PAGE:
Figure 2
      Figure 2The proximal anastomosis is performed with three continuous running Prolene sutures placed mostly in a horizontal plane. 5/0 prolene sutures are used in adults and adolescents and 6/0 sutures in children. Suturing is started in the horizontal plane of the nadir of hingepoints of the leaflets, in the mitral valve at the level of the commissure between the non-coronary sinus left coronary sinus. Suturing then proceed clockwise towards the commissure between the left and the right coronary sinus where another suture is used. Under the commissure between the right coronary and non-coronary sinuses, suturing leaves the horizontal plane to go up in the interleaflet triangle to avoid the conduction tissue. At times the membranous septum can be clearly identified, and we assume that sutures placed above the limit between the muscular tissue and this membranous septum will safely avoid the conduction tissue. A “pulley” suture is looped around every third Prolene suture to ease up the tightening of the sutures. It is essential that the assistant keeps these sutures loose and at the same height before the autograft is parachuted down. This way the maximal exposure of the suture line can be obtained. At this point the “pulley” 4/0 Ethibond sutures sling the Proplene sutures at each sinus to expedite tightening of the anastomosis. Each end of the separate sutures are tied to an another and the proximal anastomosis is completed.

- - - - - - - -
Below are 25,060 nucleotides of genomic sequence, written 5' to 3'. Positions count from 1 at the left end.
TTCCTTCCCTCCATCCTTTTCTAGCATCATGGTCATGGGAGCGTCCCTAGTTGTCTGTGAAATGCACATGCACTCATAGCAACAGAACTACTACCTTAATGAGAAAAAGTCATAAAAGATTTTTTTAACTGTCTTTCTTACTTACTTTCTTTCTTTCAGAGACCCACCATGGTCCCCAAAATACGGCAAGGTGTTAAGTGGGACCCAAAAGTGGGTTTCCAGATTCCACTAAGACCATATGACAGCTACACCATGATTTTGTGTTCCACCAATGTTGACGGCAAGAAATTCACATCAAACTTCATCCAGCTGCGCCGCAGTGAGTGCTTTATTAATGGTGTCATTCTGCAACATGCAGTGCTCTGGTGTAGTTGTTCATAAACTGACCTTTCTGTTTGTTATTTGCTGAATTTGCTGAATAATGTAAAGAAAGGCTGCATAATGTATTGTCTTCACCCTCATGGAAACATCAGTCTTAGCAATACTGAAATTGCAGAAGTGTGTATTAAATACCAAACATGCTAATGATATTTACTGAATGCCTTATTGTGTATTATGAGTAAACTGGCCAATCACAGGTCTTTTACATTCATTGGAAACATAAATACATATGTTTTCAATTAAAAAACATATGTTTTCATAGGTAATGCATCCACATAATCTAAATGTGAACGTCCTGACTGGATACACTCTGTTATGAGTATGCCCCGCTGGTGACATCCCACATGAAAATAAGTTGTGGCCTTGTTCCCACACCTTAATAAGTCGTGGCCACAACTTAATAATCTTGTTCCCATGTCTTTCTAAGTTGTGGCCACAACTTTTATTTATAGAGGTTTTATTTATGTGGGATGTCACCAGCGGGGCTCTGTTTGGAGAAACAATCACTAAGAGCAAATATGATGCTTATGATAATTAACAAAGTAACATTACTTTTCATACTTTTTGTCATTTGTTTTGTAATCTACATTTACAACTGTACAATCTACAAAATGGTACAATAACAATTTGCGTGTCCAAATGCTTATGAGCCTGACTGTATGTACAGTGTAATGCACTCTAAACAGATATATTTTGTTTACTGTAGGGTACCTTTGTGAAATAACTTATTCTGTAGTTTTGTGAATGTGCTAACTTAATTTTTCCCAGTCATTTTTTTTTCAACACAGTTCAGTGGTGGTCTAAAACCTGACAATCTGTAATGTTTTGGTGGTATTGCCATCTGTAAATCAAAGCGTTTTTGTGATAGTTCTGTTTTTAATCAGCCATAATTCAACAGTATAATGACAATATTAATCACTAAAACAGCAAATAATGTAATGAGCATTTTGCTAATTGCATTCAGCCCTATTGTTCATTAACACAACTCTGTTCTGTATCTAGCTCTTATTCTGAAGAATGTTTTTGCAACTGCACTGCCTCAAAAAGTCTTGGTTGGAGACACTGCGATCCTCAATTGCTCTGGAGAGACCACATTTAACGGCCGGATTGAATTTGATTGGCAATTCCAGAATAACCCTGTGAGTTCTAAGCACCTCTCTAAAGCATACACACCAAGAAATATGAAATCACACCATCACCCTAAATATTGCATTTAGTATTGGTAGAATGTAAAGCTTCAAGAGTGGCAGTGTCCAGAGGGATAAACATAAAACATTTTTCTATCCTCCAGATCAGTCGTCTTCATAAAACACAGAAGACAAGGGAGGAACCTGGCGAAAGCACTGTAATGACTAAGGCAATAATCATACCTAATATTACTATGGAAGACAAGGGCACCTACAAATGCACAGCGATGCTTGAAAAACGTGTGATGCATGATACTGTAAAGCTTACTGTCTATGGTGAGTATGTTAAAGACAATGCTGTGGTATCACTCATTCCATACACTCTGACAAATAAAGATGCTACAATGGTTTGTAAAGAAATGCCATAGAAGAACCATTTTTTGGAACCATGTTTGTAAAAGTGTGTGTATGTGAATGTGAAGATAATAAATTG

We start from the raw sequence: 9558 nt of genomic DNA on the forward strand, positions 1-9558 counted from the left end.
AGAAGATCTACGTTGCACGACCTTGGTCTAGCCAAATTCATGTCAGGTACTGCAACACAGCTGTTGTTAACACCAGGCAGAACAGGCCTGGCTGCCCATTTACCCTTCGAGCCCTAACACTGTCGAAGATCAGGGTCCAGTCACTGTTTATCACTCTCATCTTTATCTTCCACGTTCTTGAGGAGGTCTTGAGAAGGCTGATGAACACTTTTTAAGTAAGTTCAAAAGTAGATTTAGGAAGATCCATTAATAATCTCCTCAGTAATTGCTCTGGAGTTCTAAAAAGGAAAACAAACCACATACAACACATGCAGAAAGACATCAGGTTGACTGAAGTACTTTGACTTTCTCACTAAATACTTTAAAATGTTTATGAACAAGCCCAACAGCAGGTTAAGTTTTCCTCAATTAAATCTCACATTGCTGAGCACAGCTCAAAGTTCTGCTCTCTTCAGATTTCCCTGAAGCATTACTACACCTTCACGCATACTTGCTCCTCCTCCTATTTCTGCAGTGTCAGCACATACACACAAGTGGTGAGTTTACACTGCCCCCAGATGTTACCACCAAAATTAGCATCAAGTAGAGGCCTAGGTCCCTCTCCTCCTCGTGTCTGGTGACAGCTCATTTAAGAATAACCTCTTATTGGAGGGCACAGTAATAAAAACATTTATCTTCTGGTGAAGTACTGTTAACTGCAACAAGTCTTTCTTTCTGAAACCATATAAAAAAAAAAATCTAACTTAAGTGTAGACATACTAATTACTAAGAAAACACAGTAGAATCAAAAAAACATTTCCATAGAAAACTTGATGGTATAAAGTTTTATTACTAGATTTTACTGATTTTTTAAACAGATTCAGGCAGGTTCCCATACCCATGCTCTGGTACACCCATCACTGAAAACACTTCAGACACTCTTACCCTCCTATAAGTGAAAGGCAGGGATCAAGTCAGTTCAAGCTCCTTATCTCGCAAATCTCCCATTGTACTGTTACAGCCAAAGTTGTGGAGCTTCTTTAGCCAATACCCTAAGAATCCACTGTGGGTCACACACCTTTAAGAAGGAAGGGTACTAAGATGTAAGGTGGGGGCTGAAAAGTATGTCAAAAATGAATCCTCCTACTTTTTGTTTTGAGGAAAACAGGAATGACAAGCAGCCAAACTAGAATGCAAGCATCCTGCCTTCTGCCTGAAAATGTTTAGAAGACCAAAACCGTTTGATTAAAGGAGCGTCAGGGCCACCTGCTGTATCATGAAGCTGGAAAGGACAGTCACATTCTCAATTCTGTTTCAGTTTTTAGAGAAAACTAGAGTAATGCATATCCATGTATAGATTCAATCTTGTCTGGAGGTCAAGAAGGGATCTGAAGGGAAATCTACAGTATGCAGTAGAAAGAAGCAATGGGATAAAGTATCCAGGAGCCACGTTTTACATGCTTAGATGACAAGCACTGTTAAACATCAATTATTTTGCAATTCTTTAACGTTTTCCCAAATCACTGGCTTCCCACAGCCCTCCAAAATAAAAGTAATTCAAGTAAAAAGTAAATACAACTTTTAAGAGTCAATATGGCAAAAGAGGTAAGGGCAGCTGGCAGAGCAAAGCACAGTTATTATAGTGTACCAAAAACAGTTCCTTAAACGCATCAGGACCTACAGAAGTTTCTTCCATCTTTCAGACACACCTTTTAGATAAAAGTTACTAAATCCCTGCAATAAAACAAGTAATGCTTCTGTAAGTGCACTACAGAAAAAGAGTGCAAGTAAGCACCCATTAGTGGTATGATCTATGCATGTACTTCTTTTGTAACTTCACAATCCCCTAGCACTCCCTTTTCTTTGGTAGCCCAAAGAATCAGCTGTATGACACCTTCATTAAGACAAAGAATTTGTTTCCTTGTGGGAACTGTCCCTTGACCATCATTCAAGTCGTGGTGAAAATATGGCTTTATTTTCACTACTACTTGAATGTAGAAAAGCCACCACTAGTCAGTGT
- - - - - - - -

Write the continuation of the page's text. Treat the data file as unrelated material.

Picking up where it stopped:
Figure 3
      Figure 3Retraction sutures are placed on each of the autograft commisures. Gentle traction is maintained on these sutures in order to identify the best location where to implant the coronary ostia. Starting with the left ostium, 2 new orifices are created in the sinuses of the autograft facing the coronary ostia. A sharp knife or a punch hole can be utilized to create these as per surgeon's choice. The left orifice is anastomosed to the left coronary ostium preferably sparing the intimal layer of the coronary. Anastomosis of the right coronary ostium to the new orifice is performed in a similar fashion. This way, the coronaries remain in their position throughout the entire operation and the coronary geometry is preserved as the new orifices are created according to the projections of the coronary ostia.